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Richard Ball

Broncho, an Imaginary Biography of a Horse
Country Life, London, 1930, illus G D Armour

Limited edition of 200 copies, Country Life, 1930, Quarter tan morocco and red cloth.

Reprinted 1932,

Rober Arbuthnot rescues Broncho from bad treatment at
the hands of a dealer, and forms an undying bond with the
horse. Their story takes them from hunting and point to
point, through the First World War and on to Olympia.

Hounds Will Meet (I suspect this is non fiction)
Country Life, London, 1931, illus Lionel Edwards

Penny Farthing
Country Life, London, 1931, illus G D Armour

This is the story of Penny Farthing, race horse, from
foalhood through to his racing career.  More than a
portrait of a horse, the book also shows the full gamut
of racing life:  “the tout, the tipster, the stable lad, the
"big" breeder and the "small", the stud groom and his
underlings, the auctioneers, the fellows who lay and take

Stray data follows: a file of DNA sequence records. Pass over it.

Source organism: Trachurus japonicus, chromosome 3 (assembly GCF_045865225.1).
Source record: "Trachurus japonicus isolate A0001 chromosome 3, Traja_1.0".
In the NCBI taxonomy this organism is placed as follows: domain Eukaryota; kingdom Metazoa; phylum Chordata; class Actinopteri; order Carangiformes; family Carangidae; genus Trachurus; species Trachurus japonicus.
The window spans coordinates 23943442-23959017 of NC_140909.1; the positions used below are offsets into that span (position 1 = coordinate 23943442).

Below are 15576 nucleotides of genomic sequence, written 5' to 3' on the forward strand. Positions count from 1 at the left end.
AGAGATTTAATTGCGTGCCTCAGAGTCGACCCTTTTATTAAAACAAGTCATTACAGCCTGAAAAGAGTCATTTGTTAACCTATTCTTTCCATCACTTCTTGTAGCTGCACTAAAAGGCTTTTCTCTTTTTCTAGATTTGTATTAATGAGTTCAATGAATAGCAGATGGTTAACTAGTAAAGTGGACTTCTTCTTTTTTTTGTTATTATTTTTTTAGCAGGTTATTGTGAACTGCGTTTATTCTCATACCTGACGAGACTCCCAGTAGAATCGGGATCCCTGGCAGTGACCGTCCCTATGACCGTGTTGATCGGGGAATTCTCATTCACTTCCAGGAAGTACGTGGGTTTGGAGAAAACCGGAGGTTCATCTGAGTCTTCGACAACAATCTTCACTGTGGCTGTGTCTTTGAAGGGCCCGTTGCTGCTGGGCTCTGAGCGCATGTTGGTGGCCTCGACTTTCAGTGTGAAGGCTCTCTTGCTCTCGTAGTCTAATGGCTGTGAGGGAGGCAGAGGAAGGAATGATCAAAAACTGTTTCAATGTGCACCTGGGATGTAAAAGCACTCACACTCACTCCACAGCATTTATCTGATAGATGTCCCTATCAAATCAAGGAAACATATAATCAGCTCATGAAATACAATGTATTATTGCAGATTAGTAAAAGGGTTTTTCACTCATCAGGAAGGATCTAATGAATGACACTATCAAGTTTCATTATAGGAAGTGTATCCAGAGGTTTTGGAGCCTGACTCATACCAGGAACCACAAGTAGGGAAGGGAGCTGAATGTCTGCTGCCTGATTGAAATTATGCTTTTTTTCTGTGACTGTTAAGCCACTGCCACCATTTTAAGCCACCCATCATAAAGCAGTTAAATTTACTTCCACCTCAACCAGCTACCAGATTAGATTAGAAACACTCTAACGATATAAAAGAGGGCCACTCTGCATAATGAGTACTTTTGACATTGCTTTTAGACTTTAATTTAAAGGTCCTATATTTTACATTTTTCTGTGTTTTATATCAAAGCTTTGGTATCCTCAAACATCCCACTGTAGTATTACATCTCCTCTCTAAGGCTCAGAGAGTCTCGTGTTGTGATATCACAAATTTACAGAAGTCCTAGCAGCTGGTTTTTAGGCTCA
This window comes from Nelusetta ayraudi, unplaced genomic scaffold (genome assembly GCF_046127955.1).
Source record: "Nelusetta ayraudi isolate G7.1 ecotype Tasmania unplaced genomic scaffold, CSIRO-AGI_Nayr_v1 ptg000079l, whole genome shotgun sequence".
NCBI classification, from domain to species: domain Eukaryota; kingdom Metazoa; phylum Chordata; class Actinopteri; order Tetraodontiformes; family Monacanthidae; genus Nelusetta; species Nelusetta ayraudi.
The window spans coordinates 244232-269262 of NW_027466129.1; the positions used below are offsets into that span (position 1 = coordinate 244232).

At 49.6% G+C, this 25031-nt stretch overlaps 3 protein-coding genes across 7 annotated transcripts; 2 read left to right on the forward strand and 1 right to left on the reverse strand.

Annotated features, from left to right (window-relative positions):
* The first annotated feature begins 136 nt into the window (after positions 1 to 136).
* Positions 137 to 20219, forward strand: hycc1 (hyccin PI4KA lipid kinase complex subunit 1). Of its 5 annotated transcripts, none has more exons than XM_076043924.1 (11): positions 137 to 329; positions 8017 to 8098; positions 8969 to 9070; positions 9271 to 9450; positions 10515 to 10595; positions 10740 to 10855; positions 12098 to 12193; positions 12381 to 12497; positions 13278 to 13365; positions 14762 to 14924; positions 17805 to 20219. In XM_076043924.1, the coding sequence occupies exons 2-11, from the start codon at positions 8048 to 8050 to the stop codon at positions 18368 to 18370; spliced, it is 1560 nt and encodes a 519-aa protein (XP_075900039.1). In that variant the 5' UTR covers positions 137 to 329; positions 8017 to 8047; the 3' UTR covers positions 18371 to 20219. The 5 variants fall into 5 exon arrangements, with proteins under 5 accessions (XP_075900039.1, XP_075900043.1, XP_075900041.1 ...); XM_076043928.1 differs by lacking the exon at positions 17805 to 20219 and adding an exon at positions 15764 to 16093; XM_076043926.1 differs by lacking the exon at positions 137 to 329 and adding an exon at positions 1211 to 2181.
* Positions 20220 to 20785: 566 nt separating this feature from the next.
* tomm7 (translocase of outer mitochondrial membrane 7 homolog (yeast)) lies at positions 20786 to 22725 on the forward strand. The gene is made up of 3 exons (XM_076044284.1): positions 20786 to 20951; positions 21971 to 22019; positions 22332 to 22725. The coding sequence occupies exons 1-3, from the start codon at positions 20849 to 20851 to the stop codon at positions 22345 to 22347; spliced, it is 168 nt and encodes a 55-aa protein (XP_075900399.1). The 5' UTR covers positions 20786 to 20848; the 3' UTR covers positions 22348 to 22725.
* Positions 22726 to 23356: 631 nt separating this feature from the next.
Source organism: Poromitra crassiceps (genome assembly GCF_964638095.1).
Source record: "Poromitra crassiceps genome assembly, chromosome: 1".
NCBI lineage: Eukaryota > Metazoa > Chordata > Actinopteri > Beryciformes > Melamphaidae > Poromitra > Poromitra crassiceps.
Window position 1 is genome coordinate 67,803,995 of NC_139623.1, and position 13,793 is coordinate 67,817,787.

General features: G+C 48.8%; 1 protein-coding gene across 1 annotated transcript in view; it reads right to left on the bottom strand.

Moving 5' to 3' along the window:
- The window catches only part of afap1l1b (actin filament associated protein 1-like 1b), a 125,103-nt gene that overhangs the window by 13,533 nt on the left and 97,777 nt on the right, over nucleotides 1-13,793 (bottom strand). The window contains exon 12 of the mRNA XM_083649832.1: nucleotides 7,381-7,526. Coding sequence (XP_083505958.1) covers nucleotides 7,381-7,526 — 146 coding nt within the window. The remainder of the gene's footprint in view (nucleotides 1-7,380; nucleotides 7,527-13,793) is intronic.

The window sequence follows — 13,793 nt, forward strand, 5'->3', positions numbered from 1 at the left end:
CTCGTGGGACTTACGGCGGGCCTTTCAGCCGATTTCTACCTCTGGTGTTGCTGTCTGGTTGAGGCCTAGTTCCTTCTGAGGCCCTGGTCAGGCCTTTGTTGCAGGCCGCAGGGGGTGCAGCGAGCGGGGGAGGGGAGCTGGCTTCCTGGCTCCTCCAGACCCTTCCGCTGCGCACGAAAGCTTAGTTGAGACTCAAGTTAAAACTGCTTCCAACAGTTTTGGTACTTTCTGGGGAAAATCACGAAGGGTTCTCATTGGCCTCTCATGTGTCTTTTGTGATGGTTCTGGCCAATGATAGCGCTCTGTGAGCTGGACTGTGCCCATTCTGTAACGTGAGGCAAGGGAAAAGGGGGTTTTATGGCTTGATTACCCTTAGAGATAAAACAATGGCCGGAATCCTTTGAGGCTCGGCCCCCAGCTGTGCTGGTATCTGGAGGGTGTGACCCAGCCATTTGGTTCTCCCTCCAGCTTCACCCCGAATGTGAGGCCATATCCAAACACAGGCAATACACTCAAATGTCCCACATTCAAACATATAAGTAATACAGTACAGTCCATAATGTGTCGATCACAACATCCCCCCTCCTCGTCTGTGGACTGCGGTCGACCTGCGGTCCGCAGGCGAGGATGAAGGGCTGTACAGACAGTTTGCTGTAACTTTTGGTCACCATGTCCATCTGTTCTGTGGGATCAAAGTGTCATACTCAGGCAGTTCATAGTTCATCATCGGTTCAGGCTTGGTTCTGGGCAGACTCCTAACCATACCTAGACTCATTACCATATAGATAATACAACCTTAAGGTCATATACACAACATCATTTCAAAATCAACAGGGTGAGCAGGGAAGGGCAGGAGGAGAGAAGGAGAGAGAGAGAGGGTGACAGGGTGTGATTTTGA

the odds - we meet them all, looking just as we know

Left - Broncho
Right -  Penny Farthing


Richard Ball wrote about Broncho, an army horse who became a showjumper, based, I believe, on Colonel Malise Graham and his horse Broncho. Graham rode the veteran charger at Olympia. To the right is a portrait of him, from Country Life, 6th July, 1929. Richard Ball imagined a history for Broncho. The book is sought after now for its wonderful illustrations by G D Armour, who also illustrated Penny Farthing, the story of a colt and his progress in the racing world.

Finding the books: the limited edition of Broncho is very expensive: reasonable reprints with dustjackets are usually reasonably priced. Penny Farthing is generally more expensive than the run of Broncho copies, though not as expensive as the limited edition.